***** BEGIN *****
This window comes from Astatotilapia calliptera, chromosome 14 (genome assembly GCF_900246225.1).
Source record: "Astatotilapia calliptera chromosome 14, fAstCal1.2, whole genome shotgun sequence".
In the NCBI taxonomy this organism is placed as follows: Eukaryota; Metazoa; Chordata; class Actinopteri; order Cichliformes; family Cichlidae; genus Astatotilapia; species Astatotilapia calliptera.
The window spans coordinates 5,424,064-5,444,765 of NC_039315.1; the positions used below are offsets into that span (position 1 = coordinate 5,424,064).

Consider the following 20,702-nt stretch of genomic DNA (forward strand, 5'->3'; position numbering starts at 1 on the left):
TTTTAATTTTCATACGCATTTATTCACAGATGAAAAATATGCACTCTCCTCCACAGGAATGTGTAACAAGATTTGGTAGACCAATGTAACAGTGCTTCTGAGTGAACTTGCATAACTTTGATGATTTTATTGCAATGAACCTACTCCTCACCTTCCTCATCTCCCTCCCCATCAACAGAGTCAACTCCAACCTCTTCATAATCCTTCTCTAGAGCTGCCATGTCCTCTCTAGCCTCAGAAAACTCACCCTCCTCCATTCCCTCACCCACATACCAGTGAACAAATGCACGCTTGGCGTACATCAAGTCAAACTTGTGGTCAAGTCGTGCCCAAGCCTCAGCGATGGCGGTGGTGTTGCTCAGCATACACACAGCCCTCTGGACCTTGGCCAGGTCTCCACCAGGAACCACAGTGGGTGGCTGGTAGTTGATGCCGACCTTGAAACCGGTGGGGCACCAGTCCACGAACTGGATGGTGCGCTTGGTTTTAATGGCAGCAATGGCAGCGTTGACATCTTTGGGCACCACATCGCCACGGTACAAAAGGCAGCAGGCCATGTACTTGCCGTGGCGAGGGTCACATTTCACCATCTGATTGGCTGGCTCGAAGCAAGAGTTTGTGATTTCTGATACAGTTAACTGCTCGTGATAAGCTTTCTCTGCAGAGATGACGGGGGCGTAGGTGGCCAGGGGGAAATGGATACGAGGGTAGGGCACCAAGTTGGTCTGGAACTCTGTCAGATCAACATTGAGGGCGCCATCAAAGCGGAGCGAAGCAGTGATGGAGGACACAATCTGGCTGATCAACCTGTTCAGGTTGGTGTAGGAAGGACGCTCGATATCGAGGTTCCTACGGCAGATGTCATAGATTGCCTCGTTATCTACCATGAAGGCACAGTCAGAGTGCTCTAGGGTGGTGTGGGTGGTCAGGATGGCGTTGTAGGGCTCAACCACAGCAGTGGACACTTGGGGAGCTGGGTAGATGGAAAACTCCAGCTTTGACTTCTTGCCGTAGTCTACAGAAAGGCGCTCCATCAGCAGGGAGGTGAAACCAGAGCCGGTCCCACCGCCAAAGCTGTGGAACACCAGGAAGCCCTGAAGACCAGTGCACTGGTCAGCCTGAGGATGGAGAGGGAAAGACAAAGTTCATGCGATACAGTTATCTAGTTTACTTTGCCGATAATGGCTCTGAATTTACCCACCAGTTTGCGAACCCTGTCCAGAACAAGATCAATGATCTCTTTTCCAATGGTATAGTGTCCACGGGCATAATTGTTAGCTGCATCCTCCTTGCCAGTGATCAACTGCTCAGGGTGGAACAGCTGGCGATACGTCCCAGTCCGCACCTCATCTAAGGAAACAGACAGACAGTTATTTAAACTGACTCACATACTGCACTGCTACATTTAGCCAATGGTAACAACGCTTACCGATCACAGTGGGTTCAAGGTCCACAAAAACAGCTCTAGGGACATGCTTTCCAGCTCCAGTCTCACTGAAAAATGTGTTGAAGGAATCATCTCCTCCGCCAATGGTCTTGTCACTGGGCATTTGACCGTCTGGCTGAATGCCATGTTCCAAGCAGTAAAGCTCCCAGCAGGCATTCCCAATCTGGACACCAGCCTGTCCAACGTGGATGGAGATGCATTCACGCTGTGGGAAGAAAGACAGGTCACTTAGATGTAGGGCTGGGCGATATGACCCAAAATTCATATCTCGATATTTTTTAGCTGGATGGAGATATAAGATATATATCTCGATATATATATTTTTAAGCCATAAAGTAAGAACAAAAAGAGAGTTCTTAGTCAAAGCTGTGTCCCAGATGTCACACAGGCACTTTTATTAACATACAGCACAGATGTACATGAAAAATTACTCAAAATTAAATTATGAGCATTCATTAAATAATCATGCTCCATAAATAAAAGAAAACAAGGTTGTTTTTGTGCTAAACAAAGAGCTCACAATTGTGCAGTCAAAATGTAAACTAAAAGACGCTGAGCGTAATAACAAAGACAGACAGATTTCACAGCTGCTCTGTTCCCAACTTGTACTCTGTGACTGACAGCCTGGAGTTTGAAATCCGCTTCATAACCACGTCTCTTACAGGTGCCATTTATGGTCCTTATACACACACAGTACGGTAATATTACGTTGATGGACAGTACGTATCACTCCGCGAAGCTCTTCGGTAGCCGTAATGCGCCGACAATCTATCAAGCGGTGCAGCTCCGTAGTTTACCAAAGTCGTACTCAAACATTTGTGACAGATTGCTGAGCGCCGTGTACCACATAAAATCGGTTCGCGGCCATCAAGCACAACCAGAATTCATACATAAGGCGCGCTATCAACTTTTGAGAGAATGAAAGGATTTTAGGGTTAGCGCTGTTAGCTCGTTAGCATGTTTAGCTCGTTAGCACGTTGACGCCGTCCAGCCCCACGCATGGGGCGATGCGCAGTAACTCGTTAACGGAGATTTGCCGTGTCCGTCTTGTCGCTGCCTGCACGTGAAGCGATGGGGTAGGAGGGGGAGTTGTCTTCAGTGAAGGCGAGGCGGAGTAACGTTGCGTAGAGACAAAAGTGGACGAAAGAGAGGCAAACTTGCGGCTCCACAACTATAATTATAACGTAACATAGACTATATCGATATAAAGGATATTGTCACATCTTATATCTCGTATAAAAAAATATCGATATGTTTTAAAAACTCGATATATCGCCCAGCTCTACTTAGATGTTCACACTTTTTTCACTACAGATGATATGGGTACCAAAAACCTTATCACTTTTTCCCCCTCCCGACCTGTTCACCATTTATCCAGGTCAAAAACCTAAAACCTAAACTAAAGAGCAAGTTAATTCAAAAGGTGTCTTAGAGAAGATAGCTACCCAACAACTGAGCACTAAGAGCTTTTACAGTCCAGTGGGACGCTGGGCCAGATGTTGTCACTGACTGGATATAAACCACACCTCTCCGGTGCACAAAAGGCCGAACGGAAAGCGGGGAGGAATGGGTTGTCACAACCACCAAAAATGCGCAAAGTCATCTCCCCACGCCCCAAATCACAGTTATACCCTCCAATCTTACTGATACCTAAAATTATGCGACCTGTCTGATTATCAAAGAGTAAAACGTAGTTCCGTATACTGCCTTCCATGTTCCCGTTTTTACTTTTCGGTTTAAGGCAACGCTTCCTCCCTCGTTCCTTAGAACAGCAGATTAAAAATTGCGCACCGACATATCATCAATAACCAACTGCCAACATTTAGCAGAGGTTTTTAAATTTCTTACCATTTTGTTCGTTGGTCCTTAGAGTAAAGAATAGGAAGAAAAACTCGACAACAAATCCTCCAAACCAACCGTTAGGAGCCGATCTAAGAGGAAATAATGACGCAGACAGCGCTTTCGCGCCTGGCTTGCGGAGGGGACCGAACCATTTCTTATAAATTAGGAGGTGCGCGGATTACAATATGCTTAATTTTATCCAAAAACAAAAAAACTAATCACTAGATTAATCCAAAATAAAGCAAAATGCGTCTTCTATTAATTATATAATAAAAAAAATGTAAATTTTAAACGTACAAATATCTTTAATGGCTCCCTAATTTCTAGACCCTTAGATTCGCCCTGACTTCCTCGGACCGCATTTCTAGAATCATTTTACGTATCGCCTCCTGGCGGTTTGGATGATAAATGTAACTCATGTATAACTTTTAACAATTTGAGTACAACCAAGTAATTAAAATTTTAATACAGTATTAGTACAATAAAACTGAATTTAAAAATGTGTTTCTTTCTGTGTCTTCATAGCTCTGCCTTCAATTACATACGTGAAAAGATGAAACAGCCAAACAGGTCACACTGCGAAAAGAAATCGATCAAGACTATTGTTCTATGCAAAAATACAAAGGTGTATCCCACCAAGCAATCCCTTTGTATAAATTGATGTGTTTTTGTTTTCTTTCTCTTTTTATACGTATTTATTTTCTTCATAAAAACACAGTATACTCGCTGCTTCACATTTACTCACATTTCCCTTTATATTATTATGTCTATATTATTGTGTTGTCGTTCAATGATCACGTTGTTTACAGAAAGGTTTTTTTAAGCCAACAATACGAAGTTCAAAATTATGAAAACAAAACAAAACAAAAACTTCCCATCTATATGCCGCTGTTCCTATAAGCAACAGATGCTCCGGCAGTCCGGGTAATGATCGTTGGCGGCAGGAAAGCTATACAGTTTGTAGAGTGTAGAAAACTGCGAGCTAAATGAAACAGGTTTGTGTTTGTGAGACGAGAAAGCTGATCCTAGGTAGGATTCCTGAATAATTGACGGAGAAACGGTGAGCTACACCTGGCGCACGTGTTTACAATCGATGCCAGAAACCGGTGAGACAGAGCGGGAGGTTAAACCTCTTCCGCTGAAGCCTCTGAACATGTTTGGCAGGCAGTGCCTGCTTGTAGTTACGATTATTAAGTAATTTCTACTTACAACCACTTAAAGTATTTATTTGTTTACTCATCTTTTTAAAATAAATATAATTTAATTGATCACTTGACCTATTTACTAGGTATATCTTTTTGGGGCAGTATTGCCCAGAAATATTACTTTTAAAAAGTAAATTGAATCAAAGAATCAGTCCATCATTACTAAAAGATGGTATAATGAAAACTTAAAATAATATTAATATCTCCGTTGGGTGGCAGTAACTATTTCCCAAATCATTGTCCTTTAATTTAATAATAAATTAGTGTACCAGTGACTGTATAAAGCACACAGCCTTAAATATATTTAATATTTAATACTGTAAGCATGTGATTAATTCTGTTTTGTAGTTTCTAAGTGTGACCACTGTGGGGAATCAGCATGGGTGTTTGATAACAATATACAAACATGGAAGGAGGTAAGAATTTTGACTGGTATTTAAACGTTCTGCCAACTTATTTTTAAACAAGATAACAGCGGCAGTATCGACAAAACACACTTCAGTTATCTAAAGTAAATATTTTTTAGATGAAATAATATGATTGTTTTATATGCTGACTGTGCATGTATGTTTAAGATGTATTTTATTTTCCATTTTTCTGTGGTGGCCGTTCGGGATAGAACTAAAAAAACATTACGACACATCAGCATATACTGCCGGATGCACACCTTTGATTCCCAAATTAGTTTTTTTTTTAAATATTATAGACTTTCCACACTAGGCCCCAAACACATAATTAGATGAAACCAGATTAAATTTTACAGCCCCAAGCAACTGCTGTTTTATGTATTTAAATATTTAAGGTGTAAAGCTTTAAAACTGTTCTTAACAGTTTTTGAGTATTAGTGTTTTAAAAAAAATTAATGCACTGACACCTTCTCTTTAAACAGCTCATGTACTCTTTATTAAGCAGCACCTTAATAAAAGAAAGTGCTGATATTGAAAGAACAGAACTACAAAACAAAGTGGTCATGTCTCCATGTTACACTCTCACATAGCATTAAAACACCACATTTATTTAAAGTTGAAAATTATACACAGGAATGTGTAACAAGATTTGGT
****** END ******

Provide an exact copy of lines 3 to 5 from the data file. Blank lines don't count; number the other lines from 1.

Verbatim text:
In the NCBI taxonomy this organism is placed as follows: Eukaryota; Metazoa; Chordata; class Actinopteri; order Cichliformes; family Cichlidae; genus Astatotilapia; species Astatotilapia calliptera.
The window spans coordinates 5,424,064-5,444,765 of NC_039315.1; the positions used below are offsets into that span (position 1 = coordinate 5,424,064).

Consider the following 20,702-nt stretch of genomic DNA (forward strand, 5'->3'; position numbering starts at 1 on the left):